CareFirst acquisition bill gets only applause at hearing

Larsen says change could be important

January 30, 2002|By Michael Dresser | Michael Dresser,SUN STAFF

Insurance Commissioner Steven Larsen told lawmakers yesterday that legislation that would force CareFirst BlueCross BlueShield to prove its acquisition by WellPoint Health Networks is in the public interest would strengthen the state's case if his decision on the deal is challenged in court.

Larsen's testimony came at a House hearing where the bill received a chorus of support - and not a peep of opposition - from a wide range of interests. The legislation, sponsored by Del. Michael E. Busch, is the first of many already filed or on their way addressing the future of CareFirst.

The Busch bill, which is apparently on the fast track after CareFirst declined to oppose it, is strongly supported by Gov. Parris N. Glendening and House Speaker Casper R. Taylor. Both sent representatives to endorse it.

Attorney General J. Joseph Curran told the House Economic Matters Committee the bill was "a good tool" for the state to protect the public's interest in the proposed $1.3 billion sale to California-based WellPoint and conversion to for-profit status.

"This change makes all the sense in the world," Curran said.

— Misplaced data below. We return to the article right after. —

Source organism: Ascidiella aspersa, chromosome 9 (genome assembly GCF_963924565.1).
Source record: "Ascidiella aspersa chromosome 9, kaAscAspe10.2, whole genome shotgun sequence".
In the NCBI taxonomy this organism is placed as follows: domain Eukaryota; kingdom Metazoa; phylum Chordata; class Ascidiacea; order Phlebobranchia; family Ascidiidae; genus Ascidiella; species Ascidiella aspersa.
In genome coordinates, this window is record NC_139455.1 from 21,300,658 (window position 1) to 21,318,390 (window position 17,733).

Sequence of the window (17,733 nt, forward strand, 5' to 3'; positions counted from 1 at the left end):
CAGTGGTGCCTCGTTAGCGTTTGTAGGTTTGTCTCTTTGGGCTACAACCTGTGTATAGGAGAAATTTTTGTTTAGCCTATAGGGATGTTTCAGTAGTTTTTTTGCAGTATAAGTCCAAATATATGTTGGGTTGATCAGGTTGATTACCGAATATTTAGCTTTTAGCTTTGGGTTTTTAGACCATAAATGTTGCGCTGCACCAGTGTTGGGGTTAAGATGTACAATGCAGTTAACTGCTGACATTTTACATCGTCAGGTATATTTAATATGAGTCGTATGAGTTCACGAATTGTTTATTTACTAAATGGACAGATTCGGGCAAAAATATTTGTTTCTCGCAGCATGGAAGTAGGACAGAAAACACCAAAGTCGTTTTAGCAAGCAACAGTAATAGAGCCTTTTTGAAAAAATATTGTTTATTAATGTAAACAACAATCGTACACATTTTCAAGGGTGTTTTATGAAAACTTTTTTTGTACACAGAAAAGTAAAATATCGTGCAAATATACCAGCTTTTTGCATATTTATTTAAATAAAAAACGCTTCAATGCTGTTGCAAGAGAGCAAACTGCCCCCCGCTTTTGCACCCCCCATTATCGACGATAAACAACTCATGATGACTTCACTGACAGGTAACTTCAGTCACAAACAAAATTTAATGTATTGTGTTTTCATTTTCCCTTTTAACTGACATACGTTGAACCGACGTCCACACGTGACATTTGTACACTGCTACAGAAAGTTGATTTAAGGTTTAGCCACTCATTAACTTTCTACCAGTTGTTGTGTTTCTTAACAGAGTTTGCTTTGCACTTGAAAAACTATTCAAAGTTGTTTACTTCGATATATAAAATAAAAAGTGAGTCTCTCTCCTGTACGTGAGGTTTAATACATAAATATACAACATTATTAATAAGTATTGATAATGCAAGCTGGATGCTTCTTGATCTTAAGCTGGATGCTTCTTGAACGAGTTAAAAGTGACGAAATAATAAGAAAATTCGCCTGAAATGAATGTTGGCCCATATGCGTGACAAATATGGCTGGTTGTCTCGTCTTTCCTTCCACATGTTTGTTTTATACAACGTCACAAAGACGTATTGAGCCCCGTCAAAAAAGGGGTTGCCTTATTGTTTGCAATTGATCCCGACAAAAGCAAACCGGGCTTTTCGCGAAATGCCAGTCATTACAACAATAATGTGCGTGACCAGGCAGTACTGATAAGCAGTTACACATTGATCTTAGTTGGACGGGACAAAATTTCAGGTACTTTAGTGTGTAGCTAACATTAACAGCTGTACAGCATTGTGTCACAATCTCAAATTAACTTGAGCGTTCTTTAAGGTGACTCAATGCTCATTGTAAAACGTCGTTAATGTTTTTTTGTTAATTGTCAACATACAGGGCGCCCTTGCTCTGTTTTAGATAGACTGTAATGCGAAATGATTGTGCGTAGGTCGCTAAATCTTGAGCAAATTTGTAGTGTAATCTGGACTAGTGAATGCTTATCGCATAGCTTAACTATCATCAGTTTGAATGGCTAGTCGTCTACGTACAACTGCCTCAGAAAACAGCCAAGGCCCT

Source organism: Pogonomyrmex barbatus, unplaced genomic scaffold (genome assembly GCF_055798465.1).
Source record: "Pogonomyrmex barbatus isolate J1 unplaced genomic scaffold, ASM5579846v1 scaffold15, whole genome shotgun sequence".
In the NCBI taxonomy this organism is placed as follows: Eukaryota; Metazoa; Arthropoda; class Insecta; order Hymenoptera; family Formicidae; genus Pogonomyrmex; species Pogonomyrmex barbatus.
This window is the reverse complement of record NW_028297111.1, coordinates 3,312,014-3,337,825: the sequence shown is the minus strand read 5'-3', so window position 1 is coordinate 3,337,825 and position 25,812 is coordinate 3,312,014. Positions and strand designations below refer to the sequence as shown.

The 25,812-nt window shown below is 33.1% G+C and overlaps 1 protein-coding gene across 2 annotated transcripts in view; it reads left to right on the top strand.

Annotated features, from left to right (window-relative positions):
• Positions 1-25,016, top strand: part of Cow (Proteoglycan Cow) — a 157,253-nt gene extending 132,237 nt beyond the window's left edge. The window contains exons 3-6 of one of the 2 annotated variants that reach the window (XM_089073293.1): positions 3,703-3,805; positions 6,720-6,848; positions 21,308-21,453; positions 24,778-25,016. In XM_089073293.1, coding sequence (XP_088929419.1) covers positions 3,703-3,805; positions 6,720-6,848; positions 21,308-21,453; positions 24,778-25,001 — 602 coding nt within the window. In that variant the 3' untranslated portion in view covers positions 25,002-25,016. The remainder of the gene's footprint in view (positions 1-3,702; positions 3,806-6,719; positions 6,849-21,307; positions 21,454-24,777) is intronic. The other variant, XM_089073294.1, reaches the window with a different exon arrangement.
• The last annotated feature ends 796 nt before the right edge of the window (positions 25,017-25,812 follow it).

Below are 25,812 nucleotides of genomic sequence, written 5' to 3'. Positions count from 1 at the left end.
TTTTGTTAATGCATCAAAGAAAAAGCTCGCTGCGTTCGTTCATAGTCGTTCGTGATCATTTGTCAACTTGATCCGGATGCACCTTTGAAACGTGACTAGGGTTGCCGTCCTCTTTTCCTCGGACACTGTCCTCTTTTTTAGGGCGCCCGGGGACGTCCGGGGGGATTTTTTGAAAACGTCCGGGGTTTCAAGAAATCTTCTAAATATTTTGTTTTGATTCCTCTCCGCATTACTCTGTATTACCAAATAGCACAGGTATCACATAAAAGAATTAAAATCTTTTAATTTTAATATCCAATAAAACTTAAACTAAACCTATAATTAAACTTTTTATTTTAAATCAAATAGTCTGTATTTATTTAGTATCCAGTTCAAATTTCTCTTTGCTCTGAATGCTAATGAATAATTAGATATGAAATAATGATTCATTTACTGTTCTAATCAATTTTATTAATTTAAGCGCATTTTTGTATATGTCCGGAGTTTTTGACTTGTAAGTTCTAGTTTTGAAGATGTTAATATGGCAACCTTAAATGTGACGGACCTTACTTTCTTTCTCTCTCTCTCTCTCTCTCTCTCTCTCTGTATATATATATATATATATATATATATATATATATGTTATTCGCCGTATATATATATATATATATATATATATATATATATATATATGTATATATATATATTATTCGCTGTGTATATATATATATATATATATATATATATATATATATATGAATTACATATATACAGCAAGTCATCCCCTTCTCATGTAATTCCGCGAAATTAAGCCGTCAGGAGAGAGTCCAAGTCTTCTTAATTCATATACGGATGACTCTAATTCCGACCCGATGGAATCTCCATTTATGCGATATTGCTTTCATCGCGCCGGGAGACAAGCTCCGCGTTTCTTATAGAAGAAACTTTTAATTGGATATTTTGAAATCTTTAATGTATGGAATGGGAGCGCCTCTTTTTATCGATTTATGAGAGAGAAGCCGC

Representatives of physicians, hospitals, consumers' groups and seniors all voiced support as CareFirst's lobbyist, Fran Doherty, observed from the back of the room.

CareFirst contends that the merger is necessary to give it access the capital it needs to grow.

Under current law, the insurance commissioner could not reject the conversion unless he makes a positive determination that the deal is not in the public interest. Busch, the committee chairman, said his bill puts the burden where it belongs - on CareFirst and WellPoint.

"If in fact they do convert, it has to meet the highest standards of proof," the Anne Arundel County Democrat said.

Some committee members made it clear that they see the legislation as a way to derail what they consider a bad deal. "I hope it drives a stake through the heart of conversion," said Del. Kumar Barve, a Montgomery County Democrat.

Larsen, as the regulator who will make the decision, did not take an official position on the legislation. However, he told the committee the change could be significant if he rejects the merger and the companies sue. He noted that one provision of the merger contract calls for WellPoint to appeal any adverse decision.

While the hearing was supposedly on the issue of burden of proof, many witnesses used the occasion to denounce the conversion deal itself.

Joseph A. Schwartz III, lobbyist for the state medical society compared the deal to a hypothetical sale of Johns Hopkins Hospital - and the right to use the symbol of its famous dome - to the Hospital Corp. of America.

As Schwartz took the rhetoric to a new level, Doherty quietly took notes. "We don't oppose the bill. We have believed all along we must meet the burden of proof," she said.

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